• Recipe Modification: Modifying dessert recipes to adhere to a Low FODMAP diet requires careful consideration and substitution of high-FODMAP ingredients. Finding suitable replacements that maintain the desired taste and texture can be time-consuming and challenging.
  • Social Constraints: Enjoying desserts can also be challenging in social settings, where traditional options may not align with a Low FODMAP diet. Attending parties, gatherings, or events that feature a wide array of desserts can make it difficult to find suitable alternatives or navigate ingredient lists.

Despite these challenges, it's essential to remember that adhering to a Low FODMAP diet doesn't mean sacrificing all indulgences. With some creativity and ingredient knowledge, it's possible to create delicious desserts that are gentle on the stomach and allow you to enjoy the sweeter side of life. Our Low FODMAP Blueberry Crisp recipe is designed to satisfy your dessert cravings while keeping digestion in check!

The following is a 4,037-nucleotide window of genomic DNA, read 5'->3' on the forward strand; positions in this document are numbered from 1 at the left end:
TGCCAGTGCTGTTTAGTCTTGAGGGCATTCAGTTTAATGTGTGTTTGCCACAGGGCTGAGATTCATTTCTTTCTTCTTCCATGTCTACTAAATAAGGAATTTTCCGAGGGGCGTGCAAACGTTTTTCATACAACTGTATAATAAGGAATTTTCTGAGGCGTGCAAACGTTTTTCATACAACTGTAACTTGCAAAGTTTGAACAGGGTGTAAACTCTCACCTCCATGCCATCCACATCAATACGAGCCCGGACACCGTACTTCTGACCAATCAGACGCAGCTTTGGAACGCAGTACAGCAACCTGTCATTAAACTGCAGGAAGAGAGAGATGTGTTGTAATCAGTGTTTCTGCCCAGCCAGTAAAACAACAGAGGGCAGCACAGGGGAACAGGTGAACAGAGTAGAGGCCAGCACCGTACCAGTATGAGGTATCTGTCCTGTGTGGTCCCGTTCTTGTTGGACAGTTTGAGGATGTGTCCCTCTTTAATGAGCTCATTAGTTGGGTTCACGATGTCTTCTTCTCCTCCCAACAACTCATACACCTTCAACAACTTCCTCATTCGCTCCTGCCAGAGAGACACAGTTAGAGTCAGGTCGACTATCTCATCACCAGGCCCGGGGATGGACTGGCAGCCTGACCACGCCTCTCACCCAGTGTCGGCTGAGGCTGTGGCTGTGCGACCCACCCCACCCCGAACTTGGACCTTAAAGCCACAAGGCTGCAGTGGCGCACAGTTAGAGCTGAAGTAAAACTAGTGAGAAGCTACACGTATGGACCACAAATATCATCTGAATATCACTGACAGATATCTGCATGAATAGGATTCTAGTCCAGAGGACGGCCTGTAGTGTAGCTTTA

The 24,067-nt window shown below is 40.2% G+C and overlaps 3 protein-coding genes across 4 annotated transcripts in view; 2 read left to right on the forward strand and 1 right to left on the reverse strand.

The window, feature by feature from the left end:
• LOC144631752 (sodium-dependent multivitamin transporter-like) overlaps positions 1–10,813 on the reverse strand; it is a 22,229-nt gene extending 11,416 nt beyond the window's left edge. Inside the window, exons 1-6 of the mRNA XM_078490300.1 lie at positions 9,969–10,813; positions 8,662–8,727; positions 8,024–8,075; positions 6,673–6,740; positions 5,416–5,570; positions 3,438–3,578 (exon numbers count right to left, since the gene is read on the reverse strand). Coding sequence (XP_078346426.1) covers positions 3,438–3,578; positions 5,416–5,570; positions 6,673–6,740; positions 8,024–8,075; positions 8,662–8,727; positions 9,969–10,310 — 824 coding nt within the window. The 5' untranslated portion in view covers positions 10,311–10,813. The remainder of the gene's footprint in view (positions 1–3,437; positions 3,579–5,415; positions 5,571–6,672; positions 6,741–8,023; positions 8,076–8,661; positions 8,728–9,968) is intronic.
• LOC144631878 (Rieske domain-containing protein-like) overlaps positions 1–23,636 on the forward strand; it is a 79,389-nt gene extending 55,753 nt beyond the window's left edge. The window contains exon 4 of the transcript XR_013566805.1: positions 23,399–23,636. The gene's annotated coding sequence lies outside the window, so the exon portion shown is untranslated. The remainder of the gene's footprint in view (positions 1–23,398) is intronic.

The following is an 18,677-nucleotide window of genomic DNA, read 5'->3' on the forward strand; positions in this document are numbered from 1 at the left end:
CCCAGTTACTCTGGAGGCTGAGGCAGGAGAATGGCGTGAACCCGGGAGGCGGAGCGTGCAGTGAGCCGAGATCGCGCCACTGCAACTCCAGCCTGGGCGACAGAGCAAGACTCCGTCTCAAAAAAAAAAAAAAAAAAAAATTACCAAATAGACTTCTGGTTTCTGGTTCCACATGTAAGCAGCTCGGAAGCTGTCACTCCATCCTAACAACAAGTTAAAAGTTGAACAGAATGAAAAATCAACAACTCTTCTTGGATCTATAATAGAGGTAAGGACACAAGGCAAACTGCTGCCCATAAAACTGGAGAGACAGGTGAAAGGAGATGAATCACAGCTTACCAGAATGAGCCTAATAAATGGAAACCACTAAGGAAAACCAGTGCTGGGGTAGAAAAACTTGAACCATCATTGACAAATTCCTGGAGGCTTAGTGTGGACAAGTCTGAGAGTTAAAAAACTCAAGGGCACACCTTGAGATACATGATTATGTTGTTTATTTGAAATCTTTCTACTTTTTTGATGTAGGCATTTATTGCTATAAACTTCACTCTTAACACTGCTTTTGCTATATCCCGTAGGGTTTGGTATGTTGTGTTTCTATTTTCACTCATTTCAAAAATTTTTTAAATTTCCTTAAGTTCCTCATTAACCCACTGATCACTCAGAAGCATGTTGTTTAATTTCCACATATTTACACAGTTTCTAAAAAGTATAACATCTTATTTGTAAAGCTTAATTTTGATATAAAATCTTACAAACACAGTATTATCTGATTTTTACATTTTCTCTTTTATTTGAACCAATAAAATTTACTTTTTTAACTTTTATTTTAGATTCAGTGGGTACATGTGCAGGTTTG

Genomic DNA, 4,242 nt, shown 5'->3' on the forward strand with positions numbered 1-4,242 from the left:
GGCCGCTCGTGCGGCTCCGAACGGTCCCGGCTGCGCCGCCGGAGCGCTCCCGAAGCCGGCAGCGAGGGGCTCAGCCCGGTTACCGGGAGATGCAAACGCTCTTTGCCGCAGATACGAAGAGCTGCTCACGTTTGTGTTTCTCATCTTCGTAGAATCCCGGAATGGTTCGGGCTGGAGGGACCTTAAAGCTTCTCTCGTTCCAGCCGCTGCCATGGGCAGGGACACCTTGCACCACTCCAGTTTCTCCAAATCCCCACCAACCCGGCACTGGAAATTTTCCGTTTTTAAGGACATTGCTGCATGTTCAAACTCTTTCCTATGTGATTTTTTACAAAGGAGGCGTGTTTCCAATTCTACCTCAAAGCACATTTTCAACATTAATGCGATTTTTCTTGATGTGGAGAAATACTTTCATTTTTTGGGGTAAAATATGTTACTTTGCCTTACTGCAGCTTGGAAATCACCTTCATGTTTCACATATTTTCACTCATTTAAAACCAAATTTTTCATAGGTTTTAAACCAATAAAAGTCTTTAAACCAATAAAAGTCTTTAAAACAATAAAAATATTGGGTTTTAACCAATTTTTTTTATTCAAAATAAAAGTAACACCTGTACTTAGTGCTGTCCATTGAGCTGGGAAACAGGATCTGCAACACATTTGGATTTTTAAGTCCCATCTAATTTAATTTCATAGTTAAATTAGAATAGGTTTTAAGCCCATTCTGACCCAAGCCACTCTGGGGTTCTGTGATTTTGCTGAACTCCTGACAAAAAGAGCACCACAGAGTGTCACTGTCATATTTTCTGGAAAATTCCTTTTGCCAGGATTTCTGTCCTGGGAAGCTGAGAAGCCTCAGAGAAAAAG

Benefits of Blueberries

Blueberries are more than just a delightful addition to your summer desserts. They are a nutritional powerhouse that offers a plethora of health benefits. From their seasonal delight to their digestive support and potent antioxidant properties, blueberries have earned their status as a superfood. Whether you're looking to enhance your immune system, support your digestive health, or simply enjoy a delicious treat, incorporating blueberries into your diet is a smart choice. So, let's dive deeper into the incredible benefits of blueberries and discover why these little wonders deserve a prominent place on your plate.

  • Seasonal Delight: During the summer months, blueberries are in their prime season, making them more accessible, affordable, and bursting with flavor. Incorporating seasonal produce into your desserts ensures you enjoy the freshest and most flavorful ingredients.